Earlier this year, New Jersey Gov. Phil Murphy announced an expansion of the state’s list of qualifying conditions for medical cannabis to include chronic pain, migraines and Tourette’s syndrome. Murphy also implemented several other immediate reforms, such as lowering the patient registration fee, and called on the state legislature to pass a more comprehensive expansion measure.
As New Jersey prepares to expand its medical cannabis program and considers legalizing recreational sales, industry experts and investors alike are pondering what this change will mean for the Garden State. On May 9, 2018, an event called the Medical Cannabis Education & Business Summit was held to help answer some of those questions.
Organized by the New Jersey Cannabis Symposium, the event was the result of a collaborative effort between several organizations; including BSC Group, Longview Strategic, Ansell Grimm & Aaron, PC, & Marcum LLP. Green Market Report was a marketing partner for the event. The event covered a wide array of topics ranging from the differing opportunities between the adult use and medicinal market to how the medical cannabis landscape will change as New Jersey gets closer to approving a final expansion bill.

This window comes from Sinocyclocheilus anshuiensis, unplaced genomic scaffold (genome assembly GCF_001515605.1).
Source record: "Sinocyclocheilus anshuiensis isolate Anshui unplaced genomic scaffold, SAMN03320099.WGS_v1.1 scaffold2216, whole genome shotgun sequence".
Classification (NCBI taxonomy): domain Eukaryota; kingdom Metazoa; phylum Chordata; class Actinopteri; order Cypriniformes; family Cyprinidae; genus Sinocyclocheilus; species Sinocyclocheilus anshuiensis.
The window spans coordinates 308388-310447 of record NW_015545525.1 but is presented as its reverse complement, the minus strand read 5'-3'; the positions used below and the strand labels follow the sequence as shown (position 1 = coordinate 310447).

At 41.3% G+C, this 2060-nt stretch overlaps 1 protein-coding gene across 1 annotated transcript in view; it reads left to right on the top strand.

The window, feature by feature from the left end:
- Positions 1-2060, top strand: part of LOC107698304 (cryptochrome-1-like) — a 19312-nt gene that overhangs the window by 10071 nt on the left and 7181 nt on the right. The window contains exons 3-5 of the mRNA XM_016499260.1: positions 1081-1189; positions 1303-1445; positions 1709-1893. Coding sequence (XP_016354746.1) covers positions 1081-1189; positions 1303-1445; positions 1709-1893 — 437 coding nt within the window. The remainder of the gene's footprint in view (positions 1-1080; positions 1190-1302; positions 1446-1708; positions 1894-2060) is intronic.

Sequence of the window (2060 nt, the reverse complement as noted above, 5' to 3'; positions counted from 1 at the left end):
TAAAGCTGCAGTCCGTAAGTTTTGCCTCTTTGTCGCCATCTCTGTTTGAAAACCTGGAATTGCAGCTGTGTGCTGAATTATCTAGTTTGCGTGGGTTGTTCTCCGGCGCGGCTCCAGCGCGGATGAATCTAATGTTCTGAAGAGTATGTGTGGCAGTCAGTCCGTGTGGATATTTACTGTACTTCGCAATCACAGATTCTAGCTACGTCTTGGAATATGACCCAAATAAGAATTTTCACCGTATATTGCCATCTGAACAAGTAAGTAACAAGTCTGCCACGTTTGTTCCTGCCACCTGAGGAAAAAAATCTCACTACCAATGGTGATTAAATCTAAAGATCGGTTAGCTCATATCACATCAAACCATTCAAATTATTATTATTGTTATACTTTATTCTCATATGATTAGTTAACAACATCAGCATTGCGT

Serving as keynote speaker was was Mike James, an active NFL running back. Currently a free agent, James most recently played for the Detroit Lions until he was placed on injured reserve with a concussion. and is the first active NFL player to request a therapeutic use exemption for medical cannabis. At the event, James discussed his use of medical cannabis over opioid-based medications and his recent proceedings with the NFL.
Although his request was denied by the NFL, James continues to lobby medical cannabis reform.
The event also included discussion panels and lectures from prominent cannabis activists and thought leaders in the industry; such as Aunt Zelda’s co-founder, Mara Gordon. Speaking with Green Market Report, Gordon called the New Jersey cannabis market “particularly exciting” and praised the state’s activists, entrepreneurs, and patients alike.
“The professionalism of the people here was on display at last night’s event,” remarked Gordon. “They are clearly paying attention to the good, the bad, and the ugly regulations and business practices that are in place elsewhere, and are committed to doing it better for the people of this New Jersey.”